1998 Atlanta Linux Showcase
The 1998 Atlanta Linux Showcase was held October 23 and 24 in downtown Atlanta, GA. Thanks to Greg Hankins and the rest of the Atlanta Linux Enthusiasts, it turned out to be yet another tremendously successful Linux gathering.
One of the most notable aspects of this year's show was the variety of attendees, over 2000 in all. Visitors spanned the gamut from faithful Linux geeks to the merely curious. Coupled with the wide variety of exhibitors and speakers, these guests made the 1998 ALS one of the most diverse crowds ever for a Linux show.
Among the 60 participating vendors were most of the usual suspects, such as Red Hat Software, Caldera, Debian, S.u.S.E. and SpellCaster. Adding to the excitement of the show was the presence of a few noteworthy newcomers. Oracle gave Linux users a sampler CD-ROM of their database system, and Informix also presented their database applications. Corel showed off both the NetWinder and WordPerfect 8 word processor for Linux. San Mehat, NetWinder developer, even showed off his pet project—a ten-processor Beowulf cluster that he carried around in one hand. Even Schlumberger had a booth where they talked about their smart card embedded with the Linux OS (see “Muscle Flexes Smart Cards into Linux” by David Corcoran, Linux Journal, August 1998).
The show was tied together with a one-gigabyte backbone set up by Cabletron. Registration was run on Linux-based PCs. In fact, one Microsoft employee we talked to felt very much in the minority. Hopefully, he ordered a Cobalt Qube or NetWinder to take home.
Other exhibitors included Jeff Bates and Rob Malda of slashdot.org. The GNOME team was out in force, showing us the fruits of their labors. Miguel de Icaza gave a talk on the GNOME project. Several retailers were represented, such as Linux Mall, Linux Central and the Linux General Store.
Many leaders of the GNU/Linux revolution were on hand. Eric S. Raymond was there making his always-brilliant philosophical observations about the power and importance of Open Source software. Also present was Richard M. Stallman: the man who can be said to have started it all.
As expected, a few important announcements were made, in particular by keynote speakers. Allen Miner, Vice President of Strategic Business Development at Oracle Corporation, gave the first keynote speech. Mr. Miner reasserted Oracle's commitment to Linux and announced several key partnerships with other Linux vendors. Look for Linux to figure more prominently in Oracle's future.
Dr. Michael Cowpland of Corel talked about the future of his company's relationship with Linux. He also announced that Word Perfect 8 for Linux would be available as a free download for personal use in the near future. The rest of Corel's productivity applications should be available on Linux by early 1999. Corel also recently announced plans to team with Red Hat to port more software to their NetWinder.
The surprise hit of the show was the caffeinated Penguin Peppermints handed out by LJ representatives, including yours truly. Folks lined up three rows deep at the booth to pick up these treats.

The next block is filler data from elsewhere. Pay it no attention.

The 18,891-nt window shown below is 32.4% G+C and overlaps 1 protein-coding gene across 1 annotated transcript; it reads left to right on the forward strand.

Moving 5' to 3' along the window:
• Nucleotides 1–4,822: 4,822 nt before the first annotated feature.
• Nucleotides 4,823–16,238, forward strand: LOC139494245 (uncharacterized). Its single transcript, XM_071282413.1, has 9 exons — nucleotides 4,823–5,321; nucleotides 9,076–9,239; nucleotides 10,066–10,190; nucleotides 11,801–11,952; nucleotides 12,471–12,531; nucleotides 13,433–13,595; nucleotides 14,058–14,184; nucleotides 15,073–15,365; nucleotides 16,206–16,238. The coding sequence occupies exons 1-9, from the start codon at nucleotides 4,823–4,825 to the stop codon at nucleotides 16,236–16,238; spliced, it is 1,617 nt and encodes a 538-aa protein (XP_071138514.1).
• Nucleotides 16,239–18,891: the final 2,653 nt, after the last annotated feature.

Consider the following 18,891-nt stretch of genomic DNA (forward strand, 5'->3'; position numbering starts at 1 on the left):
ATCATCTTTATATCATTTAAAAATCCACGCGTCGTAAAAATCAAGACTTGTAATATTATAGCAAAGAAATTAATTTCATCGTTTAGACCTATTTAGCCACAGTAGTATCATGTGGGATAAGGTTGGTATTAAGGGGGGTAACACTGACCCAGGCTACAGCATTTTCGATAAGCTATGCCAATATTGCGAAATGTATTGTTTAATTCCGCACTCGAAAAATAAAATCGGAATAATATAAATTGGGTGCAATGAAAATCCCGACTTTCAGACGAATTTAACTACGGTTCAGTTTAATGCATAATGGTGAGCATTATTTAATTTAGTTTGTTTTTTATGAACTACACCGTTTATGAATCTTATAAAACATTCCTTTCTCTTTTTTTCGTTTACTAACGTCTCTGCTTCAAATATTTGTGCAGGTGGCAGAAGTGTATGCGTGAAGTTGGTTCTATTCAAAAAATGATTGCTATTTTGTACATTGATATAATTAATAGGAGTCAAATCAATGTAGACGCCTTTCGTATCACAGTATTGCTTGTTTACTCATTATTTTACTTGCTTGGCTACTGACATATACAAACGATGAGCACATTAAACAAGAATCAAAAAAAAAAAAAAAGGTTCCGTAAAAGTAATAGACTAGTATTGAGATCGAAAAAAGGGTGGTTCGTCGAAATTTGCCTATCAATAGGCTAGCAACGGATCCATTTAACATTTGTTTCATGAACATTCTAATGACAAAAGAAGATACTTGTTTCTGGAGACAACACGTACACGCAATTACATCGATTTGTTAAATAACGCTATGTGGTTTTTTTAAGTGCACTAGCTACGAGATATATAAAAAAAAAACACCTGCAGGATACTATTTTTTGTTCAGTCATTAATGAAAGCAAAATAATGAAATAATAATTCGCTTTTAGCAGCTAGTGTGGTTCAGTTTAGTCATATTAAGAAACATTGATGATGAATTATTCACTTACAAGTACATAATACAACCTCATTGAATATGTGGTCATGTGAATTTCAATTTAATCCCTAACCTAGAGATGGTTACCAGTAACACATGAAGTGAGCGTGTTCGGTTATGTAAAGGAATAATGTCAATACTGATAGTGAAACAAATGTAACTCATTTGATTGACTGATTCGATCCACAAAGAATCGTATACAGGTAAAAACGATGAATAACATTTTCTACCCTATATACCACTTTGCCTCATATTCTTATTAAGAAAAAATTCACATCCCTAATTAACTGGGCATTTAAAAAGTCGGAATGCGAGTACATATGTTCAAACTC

To no one's surprise, this year's Atlanta Linux Showcase was yet another testament of Linux's growth towards complete world domination. As the list of independent software vendors, value-added resellers and retailers supporting Linux grows each day, the outlook for the future of Linux is quite optimistic.
Norman M. Jacobowitz is a freelance writer and marketing consultant based in Seattle, Washington. He can be reached at firstname.lastname@example.org.
Practical Task Scheduling Deployment
July 20, 2016 12:00 pm CDT
One of the best things about the UNIX environment (aside from being stable and efficient) is the vast array of software tools available to help you do your job. Traditionally, a UNIX tool does only one thing, but does that one thing very well. For example, grep is very easy to use and can search vast amounts of data quickly. The find tool can find a particular file or files based on all kinds of criteria. It's pretty easy to string these tools together to build even more powerful tools, such as a tool that finds all of the .log files in the /home directory and searches each one for a particular entry. This erector-set mentality allows UNIX system administrators to seem to always have the right tool for the job.
Cron traditionally has been considered another such a tool for job scheduling, but is it enough? This webinar considers that very question. The first part builds on a previous Geek Guide, Beyond Cron, and briefly describes how to know when it might be time to consider upgrading your job scheduling infrastructure. The second part presents an actual planning and implementation framework.
Join Linux Journal's Mike Diehl and Pat Cameron of Help Systems.
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With all the industry talk about the benefits of Linux on Power and all the performance advantages offered by its open architecture, you may be considering a move in that direction. If you are thinking about analytics, big data and cloud computing, you would be right to evaluate Power. The idea of using commodity x86 hardware and replacing it every three years is an outdated cost model. It doesn’t consider the total cost of ownership, and it doesn’t consider the advantage of real processing power, high-availability and multithreading like a demon.
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